Plastics stakeholders in the U.K. continue to argue about whether oxo-biodegradable polymers are detrimental to recycling.
First, a study concluded the presence of oxo-biodegradable additives in recycled-plastic building products wouldn’t negatively affect plastics recycling streams.
Then the British Plastics Federation (BPF) said recycling groups and companies were very concerned about the repercussions of oxo-biodegradable technology.
Now, Symphony Environmental says oxo-biodegradable plastic can be safely recycled with ordinary plastic.
It’s the latest in a back-and-forth feud between the two parties over the particles.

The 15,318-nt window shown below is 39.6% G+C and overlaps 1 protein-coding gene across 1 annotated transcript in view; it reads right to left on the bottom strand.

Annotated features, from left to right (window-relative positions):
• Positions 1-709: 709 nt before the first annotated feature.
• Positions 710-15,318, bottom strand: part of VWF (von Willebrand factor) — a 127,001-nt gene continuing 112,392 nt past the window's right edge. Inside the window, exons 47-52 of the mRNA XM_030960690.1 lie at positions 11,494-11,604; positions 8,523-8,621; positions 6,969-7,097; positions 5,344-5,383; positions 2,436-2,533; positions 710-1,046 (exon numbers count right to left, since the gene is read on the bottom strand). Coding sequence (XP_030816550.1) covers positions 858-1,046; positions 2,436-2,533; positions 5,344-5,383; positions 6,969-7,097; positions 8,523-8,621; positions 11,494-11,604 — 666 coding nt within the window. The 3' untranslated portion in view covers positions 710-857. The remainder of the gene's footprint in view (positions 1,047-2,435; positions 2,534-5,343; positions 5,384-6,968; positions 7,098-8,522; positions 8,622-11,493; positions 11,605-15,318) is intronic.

Oxo-biodegradable plastic that is typically made from petroleum and contains trace amounts of metal-based salts that help speed up degradation when the material is exposed to oxygen or heat. U.K.-based Symphony makes oxo-biodegradable products, and the company took issue with BPF’s questioning of the argument that oxo-biodegradables can solve litter problems.
In a statement, Symphony said oxo-biodegradables aren’t meant to be an ultimate solution but noted they are better for the environment than traditional plastics because they break down and biodegrade faster.
The original report was conducted by the Transfercenter fur Kunststofftechnik in Austria.
Publicly traded Symphony lost 3.33 million British pounds ($4.33 million) in 2015.